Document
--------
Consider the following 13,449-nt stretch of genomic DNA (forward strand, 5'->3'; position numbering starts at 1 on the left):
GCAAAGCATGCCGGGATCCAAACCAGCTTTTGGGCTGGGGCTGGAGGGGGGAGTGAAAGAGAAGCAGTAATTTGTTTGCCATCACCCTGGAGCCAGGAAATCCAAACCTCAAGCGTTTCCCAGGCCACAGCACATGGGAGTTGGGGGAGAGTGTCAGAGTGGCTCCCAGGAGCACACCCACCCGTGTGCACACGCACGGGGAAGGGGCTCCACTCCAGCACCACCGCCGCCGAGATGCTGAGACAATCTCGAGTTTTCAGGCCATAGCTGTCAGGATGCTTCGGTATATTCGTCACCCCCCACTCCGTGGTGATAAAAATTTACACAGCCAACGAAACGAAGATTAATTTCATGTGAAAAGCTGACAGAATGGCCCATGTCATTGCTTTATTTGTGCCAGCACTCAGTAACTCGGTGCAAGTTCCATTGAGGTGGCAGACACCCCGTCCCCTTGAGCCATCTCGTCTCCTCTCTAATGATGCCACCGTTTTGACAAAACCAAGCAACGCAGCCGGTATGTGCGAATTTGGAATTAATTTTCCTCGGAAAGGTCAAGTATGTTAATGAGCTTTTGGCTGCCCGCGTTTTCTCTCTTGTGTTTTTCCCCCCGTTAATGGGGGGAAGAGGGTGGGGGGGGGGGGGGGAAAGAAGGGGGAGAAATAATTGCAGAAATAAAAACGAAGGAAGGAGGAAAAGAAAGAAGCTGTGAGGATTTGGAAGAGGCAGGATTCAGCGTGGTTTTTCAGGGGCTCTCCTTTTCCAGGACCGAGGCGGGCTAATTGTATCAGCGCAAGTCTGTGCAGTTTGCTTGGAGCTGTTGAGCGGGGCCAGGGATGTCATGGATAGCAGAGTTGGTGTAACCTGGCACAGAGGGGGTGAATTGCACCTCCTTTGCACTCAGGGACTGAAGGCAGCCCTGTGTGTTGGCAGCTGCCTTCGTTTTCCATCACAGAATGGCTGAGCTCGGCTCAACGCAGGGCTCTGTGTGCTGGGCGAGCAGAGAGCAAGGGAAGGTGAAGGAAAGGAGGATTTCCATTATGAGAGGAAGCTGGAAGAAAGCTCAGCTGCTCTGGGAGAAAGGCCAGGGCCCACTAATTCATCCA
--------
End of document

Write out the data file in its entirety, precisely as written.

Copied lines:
Consider the following 13,449-nt stretch of genomic DNA (forward strand, 5'->3'; position numbering starts at 1 on the left):
GCAAAGCATGCCGGGATCCAAACCAGCTTTTGGGCTGGGGCTGGAGGGGGGAGTGAAAGAGAAGCAGTAATTTGTTTGCCATCACCCTGGAGCCAGGAAATCCAAACCTCAAGCGTTTCCCAGGCCACAGCACATGGGAGTTGGGGGAGAGTGTCAGAGTGGCTCCCAGGAGCACACCCACCCGTGTGCACACGCACGGGGAAGGGGCTCCACTCCAGCACCACCGCCGCCGAGATGCTGAGACAATCTCGAGTTTTCAGGCCATAGCTGTCAGGATGCTTCGGTATATTCGTCACCCCCCACTCCGTGGTGATAAAAATTTACACAGCCAACGAAACGAAGATTAATTTCATGTGAAAAGCTGACAGAATGGCCCATGTCATTGCTTTATTTGTGCCAGCACTCAGTAACTCGGTGCAAGTTCCATTGAGGTGGCAGACACCCCGTCCCCTTGAGCCATCTCGTCTCCTCTCTAATGATGCCACCGTTTTGACAAAACCAAGCAACGCAGCCGGTATGTGCGAATTTGGAATTAATTTTCCTCGGAAAGGTCAAGTATGTTAATGAGCTTTTGGCTGCCCGCGTTTTCTCTCTTGTGTTTTTCCCCCCGTTAATGGGGGGAAGAGGGTGGGGGGGGGGGGGGGAAAGAAGGGGGAGAAATAATTGCAGAAATAAAAACGAAGGAAGGAGGAAAAGAAAGAAGCTGTGAGGATTTGGAAGAGGCAGGATTCAGCGTGGTTTTTCAGGGGCTCTCCTTTTCCAGGACCGAGGCGGGCTAATTGTATCAGCGCAAGTCTGTGCAGTTTGCTTGGAGCTGTTGAGCGGGGCCAGGGATGTCATGGATAGCAGAGTTGGTGTAACCTGGCACAGAGGGGGTGAATTGCACCTCCTTTGCACTCAGGGACTGAAGGCAGCCCTGTGTGTTGGCAGCTGCCTTCGTTTTCCATCACAGAATGGCTGAGCTCGGCTCAACGCAGGGCTCTGTGTGCTGGGCGAGCAGAGAGCAAGGGAAGGTGAAGGAAAGGAGGATTTCCATTATGAGAGGAAGCTGGAAGAAAGCTCAGCTGCTCTGGGAGAAAGGCCAGGGCCCACTAATTCATCCA